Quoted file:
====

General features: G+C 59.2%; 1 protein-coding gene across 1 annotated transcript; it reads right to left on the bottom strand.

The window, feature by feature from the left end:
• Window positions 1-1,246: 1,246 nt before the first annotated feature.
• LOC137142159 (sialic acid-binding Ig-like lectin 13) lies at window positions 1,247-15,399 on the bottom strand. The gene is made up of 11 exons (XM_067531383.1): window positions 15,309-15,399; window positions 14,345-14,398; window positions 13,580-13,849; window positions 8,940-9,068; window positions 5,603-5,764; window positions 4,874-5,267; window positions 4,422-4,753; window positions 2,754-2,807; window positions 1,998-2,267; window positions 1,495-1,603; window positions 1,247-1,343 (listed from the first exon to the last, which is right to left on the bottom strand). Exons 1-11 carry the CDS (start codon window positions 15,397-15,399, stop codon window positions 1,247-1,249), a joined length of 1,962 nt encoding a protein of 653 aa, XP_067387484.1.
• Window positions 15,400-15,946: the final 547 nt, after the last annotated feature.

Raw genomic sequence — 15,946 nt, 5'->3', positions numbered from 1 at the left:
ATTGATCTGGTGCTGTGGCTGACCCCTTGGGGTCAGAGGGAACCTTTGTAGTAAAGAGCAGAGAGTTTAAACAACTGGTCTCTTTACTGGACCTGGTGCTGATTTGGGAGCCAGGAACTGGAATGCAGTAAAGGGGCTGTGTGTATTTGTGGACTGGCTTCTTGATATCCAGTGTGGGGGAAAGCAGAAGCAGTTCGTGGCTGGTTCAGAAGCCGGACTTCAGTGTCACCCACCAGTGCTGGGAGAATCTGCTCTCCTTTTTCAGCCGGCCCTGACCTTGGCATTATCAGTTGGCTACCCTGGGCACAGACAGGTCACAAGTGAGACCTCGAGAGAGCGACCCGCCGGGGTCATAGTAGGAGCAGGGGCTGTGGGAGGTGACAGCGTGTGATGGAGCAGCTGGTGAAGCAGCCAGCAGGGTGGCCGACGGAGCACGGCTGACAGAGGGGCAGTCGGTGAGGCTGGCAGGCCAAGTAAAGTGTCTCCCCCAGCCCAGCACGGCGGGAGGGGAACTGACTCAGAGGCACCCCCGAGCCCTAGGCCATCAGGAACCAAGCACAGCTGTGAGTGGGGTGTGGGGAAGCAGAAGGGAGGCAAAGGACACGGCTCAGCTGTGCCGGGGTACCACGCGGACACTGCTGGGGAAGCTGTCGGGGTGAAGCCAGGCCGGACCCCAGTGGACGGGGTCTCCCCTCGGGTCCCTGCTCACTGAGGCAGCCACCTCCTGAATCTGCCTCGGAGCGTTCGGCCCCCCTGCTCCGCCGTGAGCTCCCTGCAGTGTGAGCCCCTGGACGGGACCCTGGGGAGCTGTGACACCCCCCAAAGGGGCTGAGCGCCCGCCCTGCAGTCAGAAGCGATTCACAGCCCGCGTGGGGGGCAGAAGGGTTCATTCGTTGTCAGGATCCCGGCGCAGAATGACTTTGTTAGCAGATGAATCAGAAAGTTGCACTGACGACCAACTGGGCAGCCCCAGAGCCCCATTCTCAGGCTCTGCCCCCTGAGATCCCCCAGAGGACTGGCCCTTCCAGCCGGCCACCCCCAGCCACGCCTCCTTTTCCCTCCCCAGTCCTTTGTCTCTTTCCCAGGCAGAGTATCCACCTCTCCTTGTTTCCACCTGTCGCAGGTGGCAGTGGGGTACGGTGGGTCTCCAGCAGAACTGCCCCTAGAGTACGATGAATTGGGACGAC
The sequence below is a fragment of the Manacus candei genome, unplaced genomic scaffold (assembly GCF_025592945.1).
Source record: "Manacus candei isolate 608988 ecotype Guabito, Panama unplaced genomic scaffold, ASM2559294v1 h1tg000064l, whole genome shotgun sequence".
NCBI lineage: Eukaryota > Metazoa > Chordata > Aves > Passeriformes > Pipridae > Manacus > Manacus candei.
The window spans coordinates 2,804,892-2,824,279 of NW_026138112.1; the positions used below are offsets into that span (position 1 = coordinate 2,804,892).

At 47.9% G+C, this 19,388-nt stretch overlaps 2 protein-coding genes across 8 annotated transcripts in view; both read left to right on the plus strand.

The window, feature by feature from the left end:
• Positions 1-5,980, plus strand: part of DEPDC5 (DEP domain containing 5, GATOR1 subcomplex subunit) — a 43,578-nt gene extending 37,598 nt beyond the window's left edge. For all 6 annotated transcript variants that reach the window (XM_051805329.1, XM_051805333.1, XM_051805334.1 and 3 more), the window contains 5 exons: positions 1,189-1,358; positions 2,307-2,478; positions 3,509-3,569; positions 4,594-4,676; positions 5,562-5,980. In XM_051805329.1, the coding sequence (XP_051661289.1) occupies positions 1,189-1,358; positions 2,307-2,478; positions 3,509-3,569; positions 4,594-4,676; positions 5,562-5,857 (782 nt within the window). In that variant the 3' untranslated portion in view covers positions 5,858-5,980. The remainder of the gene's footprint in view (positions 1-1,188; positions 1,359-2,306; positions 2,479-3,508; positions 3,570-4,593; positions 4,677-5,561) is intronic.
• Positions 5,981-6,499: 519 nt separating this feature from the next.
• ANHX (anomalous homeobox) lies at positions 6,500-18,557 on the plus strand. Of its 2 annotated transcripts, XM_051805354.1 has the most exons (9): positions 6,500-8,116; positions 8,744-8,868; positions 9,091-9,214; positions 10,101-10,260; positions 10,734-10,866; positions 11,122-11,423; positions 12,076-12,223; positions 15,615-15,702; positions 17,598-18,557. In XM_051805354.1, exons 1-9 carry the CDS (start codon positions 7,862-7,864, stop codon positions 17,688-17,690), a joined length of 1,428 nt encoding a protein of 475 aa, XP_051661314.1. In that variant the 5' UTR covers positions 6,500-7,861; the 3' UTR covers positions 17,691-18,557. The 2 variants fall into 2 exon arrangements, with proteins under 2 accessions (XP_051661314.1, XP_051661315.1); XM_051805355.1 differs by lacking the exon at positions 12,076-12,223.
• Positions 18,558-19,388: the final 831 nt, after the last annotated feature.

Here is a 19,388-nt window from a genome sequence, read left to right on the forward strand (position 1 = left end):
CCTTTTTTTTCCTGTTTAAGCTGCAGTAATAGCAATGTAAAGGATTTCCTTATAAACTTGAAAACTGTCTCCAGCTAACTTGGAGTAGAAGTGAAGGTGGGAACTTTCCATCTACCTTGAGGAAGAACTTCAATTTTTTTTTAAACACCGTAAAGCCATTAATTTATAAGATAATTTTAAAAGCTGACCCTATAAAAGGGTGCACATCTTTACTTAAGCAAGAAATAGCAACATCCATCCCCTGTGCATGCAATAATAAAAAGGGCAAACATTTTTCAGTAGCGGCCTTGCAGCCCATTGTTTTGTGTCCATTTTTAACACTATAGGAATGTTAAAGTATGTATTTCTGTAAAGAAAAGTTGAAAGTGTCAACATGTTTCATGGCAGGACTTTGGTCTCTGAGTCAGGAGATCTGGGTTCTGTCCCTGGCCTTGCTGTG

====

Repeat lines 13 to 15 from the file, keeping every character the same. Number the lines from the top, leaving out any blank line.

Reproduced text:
The window, feature by feature from the left end:
• Positions 1-5,980, plus strand: part of DEPDC5 (DEP domain containing 5, GATOR1 subcomplex subunit) — a 43,578-nt gene extending 37,598 nt beyond the window's left edge. For all 6 annotated transcript variants that reach the window (XM_051805329.1, XM_051805333.1, XM_051805334.1 and 3 more), the window contains 5 exons: positions 1,189-1,358; positions 2,307-2,478; positions 3,509-3,569; positions 4,594-4,676; positions 5,562-5,980. In XM_051805329.1, the coding sequence (XP_051661289.1) occupies positions 1,189-1,358; positions 2,307-2,478; positions 3,509-3,569; positions 4,594-4,676; positions 5,562-5,857 (782 nt within the window). In that variant the 3' untranslated portion in view covers positions 5,858-5,980. The remainder of the gene's footprint in view (positions 1-1,188; positions 1,359-2,306; positions 2,479-3,508; positions 3,570-4,593; positions 4,677-5,561) is intronic.
• Positions 5,981-6,499: 519 nt separating this feature from the next.